(The following is a guest post by William Kellum, manager in the Library’s Web Services Division.)
This month, we’re very happy to have a new release in the excellent series of Student Discovery Sets produced by the Library’s Education Outreach team. Designed for classroom use on Apple’s iPad platform, Student Discovery sets “bring together historical artifacts and one-of-a-kind documents on a wide range of topics, from history to science to literature. Interactive tools let students zoom in, draw to highlight details, and conduct open-ended primary source analysis. Full teaching resources are available for each set.” The new release includes sets on The New Deal, Scientific Data: Observing, Recording, and Communicating Information and Weather Forecasting. These materials are also available via the web as part of the Library’s Primary Source Sets.
You can read more about them on the Teaching with the Library of Congress blog.
American Folklife Center
The American Folklife Center is marking its 40th anniversary in 2016, celebrating the center’s role in the preservation and promotion of traditional culture with a series of events, programs, and other activities throughout the year. New to the Library’s website is the Chicago Ethnic Arts Project Collection, the first online release of materials from approximately 25 ethnographic field projects and cultural surveys in various parts of the United States between 1977 and 1997. The Chicago collection includes photos, audio and the notes and reports of the AFC fieldworkers. This blog post on Folklife Today has more details and samples from the collection. Also new from AFC are four albums of music originally published on vinyl, now online for streaming and download: Folk music of the United States: Indian songs of today; Cowboy songs, ballads and cattle calls from Texas; American fiddle tunes; and Negro blues and hollers. Scans of the original album covers and liner notes are included on the pages (under the PDF link).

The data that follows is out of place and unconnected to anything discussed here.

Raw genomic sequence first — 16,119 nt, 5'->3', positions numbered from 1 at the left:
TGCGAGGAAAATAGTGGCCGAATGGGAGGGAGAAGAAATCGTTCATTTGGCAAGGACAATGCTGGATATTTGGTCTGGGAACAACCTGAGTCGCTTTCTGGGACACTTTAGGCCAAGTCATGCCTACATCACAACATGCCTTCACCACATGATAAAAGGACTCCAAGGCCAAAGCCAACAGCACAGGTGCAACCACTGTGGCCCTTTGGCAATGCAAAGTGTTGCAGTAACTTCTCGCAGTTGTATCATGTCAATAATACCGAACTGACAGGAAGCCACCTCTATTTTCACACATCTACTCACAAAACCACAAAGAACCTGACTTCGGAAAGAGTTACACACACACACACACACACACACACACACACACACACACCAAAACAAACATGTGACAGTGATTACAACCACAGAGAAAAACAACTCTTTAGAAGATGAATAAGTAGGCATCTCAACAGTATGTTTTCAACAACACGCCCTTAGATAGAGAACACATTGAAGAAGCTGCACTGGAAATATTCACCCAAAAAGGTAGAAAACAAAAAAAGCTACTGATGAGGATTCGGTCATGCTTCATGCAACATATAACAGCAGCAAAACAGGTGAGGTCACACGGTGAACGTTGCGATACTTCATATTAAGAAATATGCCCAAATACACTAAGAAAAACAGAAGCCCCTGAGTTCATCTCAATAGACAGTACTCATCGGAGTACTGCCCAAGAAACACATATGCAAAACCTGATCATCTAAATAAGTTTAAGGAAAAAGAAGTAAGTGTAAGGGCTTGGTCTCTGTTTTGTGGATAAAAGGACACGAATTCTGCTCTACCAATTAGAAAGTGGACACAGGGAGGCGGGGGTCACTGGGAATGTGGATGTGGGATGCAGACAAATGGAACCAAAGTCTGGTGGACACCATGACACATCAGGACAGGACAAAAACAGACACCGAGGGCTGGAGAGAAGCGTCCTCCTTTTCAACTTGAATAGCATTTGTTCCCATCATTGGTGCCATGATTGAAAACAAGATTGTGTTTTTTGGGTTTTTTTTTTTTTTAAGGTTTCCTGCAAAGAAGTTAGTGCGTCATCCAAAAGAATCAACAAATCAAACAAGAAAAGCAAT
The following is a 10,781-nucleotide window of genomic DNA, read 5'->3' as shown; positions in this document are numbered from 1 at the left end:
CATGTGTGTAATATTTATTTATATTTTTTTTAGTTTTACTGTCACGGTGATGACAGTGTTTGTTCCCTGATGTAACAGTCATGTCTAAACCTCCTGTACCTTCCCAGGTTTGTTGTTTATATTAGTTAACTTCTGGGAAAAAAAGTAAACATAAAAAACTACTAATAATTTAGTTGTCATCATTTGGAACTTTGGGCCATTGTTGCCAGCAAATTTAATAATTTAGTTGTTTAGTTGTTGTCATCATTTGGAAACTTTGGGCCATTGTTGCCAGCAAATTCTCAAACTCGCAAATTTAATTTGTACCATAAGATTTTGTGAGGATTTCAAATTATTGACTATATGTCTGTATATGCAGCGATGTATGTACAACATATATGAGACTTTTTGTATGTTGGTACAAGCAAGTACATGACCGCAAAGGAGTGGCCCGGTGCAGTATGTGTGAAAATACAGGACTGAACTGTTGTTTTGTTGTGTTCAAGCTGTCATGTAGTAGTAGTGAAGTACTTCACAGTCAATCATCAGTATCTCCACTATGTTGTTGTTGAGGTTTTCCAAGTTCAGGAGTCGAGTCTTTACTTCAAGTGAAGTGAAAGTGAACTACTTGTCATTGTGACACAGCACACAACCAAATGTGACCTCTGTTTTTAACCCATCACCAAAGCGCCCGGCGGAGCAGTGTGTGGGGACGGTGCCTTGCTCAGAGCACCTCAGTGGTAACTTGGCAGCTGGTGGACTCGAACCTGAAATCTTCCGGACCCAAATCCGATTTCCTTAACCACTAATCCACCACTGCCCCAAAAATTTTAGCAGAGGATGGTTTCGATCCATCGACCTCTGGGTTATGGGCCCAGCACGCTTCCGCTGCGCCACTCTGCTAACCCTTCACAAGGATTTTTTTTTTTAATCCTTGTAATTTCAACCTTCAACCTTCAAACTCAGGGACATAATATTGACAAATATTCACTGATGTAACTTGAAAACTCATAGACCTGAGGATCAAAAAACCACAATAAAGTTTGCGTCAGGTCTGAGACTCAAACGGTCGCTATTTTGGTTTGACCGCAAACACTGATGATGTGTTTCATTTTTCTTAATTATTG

Expanding our extensive Civil War-related collections, the papers of reformer, poet, editor and clergyman William Oland Bourne span the years 1841-1885, with the bulk of the material concentrated in the period 1856-1867. As editor of the periodical The Soldier’s Friend, Bourne sponsored a contest in 1865-1866 in which Union soldiers and sailors who lost their right arms by disability or amputation during the Civil War were invited to submit samples of their penmanship using their left hands. The online presentation contains correspondence and broadsides concerning the contests, many of the penmanship entries submitted and photographs of some contest participants.
World War I: American Artists View the Great War is an online exhibition of posters, cartoons, fine art prints and drawings chronicling World War I from its onset through its aftermath. You can visit the exhibition in person through May 6, 2017, at the Library’s Jefferson Building Graphic Arts Gallery.
Digital Collection Upgrades
Finally, we’re continuing our migration of old presentations to newer technologies. The latest to receive an upgrade is Slave Narratives from the Federal Writers Project, 1936-1938, which contains more than 2,300 first-person accounts of slavery and 500 black-and-white photographs of former slaves. These narratives were collected in the 1930s as part of the Federal Writers’ Project (FWP) of the Works Progress Administration, later renamed Work Projects Administration (WPA).